For weeks, I’d been racking my brain for the perfect gift to get my boyfriend for Christmas. I didn’t just want to buy a gift card. I wanted to get him a meaningful gift—something from the heart, specifically chosen for him, something I knew he would love. So I did what your average American would do: I drove to Walmart.
Over the summer my boyfriend had mentioned that he could use a drill. So I went straight to the tool section, pulled a drill off the shelf, and put it into my cart. My boyfriend’s tool collection could use a little help, I thought. And how thoughtful of me to take note of his comment over the summer and remember it six months later! Surely a drill would be the perfect gift.
But as I stared at that shiny power tool, I hesitated. Did he really want this? I put it back on the shelf and went to the toy section instead, where I picked out some Fairy Barbies and My Little Ponies to put under the tree for my daughter. At least she was easy to shop for.
I still wanted to get my boyfriend something nice, so I wandered the aisles of Walmart for almost two hours. The longer I looked, the more overwhelmed I became. Too many options, but not enough options all at the same time. I got to the point where I was too intimidated to even pick anything off of the shelf and put it in the cart. It felt like too much commitment. I really had no idea what to get him. Despite being a woman, I’ve never been good at shopping. I don’t particularly enjoy it, and I’m too indecisive to make it productive. I can find good deals, but I have trouble finding good gifts. I drove home with nothing to show for my time.
When I saw my boyfriend later that day I flat out asked, “What do you want for Christmas?” A surprise may be more romantic, but I couldn’t take the pressure anymore.
“A Game Cube,” he said. (Not a drill.)
When I told him about the drill idea, he looked puzzled, “What would I do with that?”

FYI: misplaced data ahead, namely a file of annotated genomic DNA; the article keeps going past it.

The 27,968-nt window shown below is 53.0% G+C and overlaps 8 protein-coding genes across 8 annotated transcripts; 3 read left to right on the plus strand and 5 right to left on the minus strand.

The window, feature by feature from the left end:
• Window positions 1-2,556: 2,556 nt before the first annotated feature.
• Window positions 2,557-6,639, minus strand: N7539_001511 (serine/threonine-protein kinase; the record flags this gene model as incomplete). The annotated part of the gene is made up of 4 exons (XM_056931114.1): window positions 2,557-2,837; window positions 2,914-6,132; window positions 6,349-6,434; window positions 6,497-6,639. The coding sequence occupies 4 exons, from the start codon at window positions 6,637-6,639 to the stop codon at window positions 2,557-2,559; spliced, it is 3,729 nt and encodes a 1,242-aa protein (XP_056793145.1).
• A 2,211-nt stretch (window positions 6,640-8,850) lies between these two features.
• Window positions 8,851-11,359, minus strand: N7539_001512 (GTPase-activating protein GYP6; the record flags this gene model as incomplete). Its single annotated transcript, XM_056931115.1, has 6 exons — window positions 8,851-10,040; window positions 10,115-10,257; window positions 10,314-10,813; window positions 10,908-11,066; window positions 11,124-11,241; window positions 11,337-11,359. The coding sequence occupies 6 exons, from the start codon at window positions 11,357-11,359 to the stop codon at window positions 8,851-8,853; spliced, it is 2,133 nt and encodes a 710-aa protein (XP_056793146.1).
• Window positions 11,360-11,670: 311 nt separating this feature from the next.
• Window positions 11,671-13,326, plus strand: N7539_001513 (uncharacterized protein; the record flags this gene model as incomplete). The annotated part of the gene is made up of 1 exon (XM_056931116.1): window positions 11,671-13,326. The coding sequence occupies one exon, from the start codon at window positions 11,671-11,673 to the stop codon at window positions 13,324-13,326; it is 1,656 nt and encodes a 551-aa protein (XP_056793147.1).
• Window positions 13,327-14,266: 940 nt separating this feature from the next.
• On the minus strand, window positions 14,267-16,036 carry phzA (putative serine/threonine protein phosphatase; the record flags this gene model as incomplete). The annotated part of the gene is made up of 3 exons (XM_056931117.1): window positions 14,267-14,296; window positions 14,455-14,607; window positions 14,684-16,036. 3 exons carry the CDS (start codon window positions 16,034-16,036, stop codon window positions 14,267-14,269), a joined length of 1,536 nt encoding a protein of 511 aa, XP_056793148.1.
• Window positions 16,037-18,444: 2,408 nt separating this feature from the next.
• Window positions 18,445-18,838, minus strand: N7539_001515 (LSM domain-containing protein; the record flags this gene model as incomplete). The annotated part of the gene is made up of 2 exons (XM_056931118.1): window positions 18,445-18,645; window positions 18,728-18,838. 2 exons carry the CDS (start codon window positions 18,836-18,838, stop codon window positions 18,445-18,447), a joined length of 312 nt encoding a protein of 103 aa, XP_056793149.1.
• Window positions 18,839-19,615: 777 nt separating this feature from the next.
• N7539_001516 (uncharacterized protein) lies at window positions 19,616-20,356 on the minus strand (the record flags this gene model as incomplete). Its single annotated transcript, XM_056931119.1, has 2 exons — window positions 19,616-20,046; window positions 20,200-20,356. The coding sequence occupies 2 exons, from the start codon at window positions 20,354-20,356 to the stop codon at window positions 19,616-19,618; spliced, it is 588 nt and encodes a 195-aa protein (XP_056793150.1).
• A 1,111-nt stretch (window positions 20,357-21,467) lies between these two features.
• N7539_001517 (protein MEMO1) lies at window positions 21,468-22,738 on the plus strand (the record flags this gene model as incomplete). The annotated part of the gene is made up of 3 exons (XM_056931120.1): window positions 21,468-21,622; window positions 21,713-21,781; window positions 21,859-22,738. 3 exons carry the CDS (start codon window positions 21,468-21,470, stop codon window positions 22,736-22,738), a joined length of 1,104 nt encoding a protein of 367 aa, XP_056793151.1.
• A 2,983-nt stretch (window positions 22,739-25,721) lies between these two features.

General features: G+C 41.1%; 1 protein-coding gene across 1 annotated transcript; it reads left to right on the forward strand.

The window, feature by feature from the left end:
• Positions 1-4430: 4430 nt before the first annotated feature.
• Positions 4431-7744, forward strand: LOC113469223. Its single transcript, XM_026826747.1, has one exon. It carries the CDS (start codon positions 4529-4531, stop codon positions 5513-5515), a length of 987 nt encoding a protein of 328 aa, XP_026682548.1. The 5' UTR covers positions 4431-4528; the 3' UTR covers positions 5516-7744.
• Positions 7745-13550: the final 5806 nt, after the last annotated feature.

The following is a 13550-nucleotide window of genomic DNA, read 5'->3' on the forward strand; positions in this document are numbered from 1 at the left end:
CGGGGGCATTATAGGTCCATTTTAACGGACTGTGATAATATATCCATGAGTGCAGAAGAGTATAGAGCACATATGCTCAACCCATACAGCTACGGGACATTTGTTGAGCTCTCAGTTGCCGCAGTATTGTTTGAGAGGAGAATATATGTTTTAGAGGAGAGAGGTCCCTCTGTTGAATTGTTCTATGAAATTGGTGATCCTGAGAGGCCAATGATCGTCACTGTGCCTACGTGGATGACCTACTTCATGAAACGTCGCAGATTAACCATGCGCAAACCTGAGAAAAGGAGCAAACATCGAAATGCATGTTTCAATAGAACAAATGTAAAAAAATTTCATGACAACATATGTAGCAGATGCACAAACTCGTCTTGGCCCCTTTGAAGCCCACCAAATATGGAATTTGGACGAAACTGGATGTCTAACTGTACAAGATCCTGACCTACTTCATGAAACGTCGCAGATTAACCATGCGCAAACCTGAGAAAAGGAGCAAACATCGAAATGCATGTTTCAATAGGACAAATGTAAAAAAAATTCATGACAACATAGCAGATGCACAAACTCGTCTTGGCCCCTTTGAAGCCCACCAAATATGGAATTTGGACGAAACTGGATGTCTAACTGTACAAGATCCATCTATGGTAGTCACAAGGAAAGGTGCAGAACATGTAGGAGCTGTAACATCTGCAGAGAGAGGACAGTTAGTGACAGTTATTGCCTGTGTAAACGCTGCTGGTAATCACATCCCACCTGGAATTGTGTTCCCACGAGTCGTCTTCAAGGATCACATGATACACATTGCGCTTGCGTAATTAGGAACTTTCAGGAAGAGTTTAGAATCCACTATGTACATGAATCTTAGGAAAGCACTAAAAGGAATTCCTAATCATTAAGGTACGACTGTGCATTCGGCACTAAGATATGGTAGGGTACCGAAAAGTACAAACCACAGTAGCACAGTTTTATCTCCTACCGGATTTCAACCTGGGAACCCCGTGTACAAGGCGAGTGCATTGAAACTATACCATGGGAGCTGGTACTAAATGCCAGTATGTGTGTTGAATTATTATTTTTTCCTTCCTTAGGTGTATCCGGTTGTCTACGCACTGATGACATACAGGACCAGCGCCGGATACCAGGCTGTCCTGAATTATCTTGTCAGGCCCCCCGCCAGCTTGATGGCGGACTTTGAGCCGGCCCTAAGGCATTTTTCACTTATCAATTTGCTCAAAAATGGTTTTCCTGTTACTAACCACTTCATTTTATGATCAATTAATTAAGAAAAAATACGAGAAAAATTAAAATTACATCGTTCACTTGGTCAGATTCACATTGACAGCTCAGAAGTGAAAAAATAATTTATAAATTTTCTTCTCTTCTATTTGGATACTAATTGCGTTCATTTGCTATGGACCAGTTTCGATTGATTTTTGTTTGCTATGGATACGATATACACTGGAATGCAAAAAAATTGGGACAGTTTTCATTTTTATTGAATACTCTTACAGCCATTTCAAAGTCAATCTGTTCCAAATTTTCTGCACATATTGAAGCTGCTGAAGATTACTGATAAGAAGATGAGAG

I was relieved I had put it back on the shelf at Walmart and not in the trunk of my car or under the tree.
The whole experience was an example of how hard it is to pick out a heartfelt gift. It’s hard because there is always the chance that the other person won’t like it. And if he doesn’t like it, you might feel hurt and even betrayed. Betrayed, because you think you know exactly who that person is, what kind of gift they would want, but then you find out that maybe you don’t know him as well as you thought. It makes you ask yourself, “Do I really know this person?” And in his rejection of the gift, it’s easy to take it personally and feel like a person is rejecting you. Plus, there’s the whole thing of not wanting to waste money on something that someone doesn’t like or won’t use.
Giving a thoughtful gift is a risk. It makes you feel vulnerable. It doesn’t necessarily have to cost a lot of money, but it is valuable because it comes from the heart. And because it comes from the heart, it is a risk, because you are putting yourself into the gift, not just your money.
Relationships are like gifts in this way. To make a relationship meaningful, you put time into it. You put effort into it. You put yourself out there, and by doing so you risk rejection, betrayal, and hurt feelings. In the past, that has scared me away from committed relationships.
But it’s worth the risk to be loved. A relationship is only as strong as what you put into it, even if that does make it “riskier,” because you have more to lose. My boyfriend and I have been learning this together, as we’ve been learning to be open and honest and to let each other in instead of building defensive walls of self-protection.
So while I still am in search of the “perfect” gift, I’m also more and more convinced that one of the greatest gifts that my boyfriend and I give to each other is our vulnerability—our willingness to take the risk of loving each other. That’s not something you can buy at Walmart.
Photo: Flickr/ Julian Wylegly